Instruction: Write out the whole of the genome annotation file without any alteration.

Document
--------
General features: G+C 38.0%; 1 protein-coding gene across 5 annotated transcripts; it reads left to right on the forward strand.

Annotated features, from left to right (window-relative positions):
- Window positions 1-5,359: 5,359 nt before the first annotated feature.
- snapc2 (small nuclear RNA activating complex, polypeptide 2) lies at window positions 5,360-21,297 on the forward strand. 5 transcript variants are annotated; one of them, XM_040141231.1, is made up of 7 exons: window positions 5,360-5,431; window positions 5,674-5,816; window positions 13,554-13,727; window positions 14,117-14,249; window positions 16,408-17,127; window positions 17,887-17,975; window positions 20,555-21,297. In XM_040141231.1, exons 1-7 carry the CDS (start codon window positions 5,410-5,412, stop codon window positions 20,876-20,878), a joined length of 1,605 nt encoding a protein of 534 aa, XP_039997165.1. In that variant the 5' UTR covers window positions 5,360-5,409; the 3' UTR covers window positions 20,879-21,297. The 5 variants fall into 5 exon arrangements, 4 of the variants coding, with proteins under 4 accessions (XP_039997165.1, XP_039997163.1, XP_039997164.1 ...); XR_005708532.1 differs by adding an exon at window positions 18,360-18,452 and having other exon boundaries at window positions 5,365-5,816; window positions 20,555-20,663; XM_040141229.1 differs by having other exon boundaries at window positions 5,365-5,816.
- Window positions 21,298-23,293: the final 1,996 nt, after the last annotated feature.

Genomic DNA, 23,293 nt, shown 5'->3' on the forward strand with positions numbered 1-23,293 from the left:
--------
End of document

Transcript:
General features: G+C 38.0%; 1 protein-coding gene across 5 annotated transcripts; it reads left to right on the forward strand.

Annotated features, from left to right (window-relative positions):
- Window positions 1-5,359: 5,359 nt before the first annotated feature.
- snapc2 (small nuclear RNA activating complex, polypeptide 2) lies at window positions 5,360-21,297 on the forward strand. 5 transcript variants are annotated; one of them, XM_040141231.1, is made up of 7 exons: window positions 5,360-5,431; window positions 5,674-5,816; window positions 13,554-13,727; window positions 14,117-14,249; window positions 16,408-17,127; window positions 17,887-17,975; window positions 20,555-21,297. In XM_040141231.1, exons 1-7 carry the CDS (start codon window positions 5,410-5,412, stop codon window positions 20,876-20,878), a joined length of 1,605 nt encoding a protein of 534 aa, XP_039997165.1. In that variant the 5' UTR covers window positions 5,360-5,409; the 3' UTR covers window positions 20,879-21,297. The 5 variants fall into 5 exon arrangements, 4 of the variants coding, with proteins under 4 accessions (XP_039997165.1, XP_039997163.1, XP_039997164.1 ...); XR_005708532.1 differs by adding an exon at window positions 18,360-18,452 and having other exon boundaries at window positions 5,365-5,816; window positions 20,555-20,663; XM_040141229.1 differs by having other exon boundaries at window positions 5,365-5,816.
- Window positions 21,298-23,293: the final 1,996 nt, after the last annotated feature.

Genomic DNA, 23,293 nt, shown 5'->3' on the forward strand with positions numbered 1-23,293 from the left: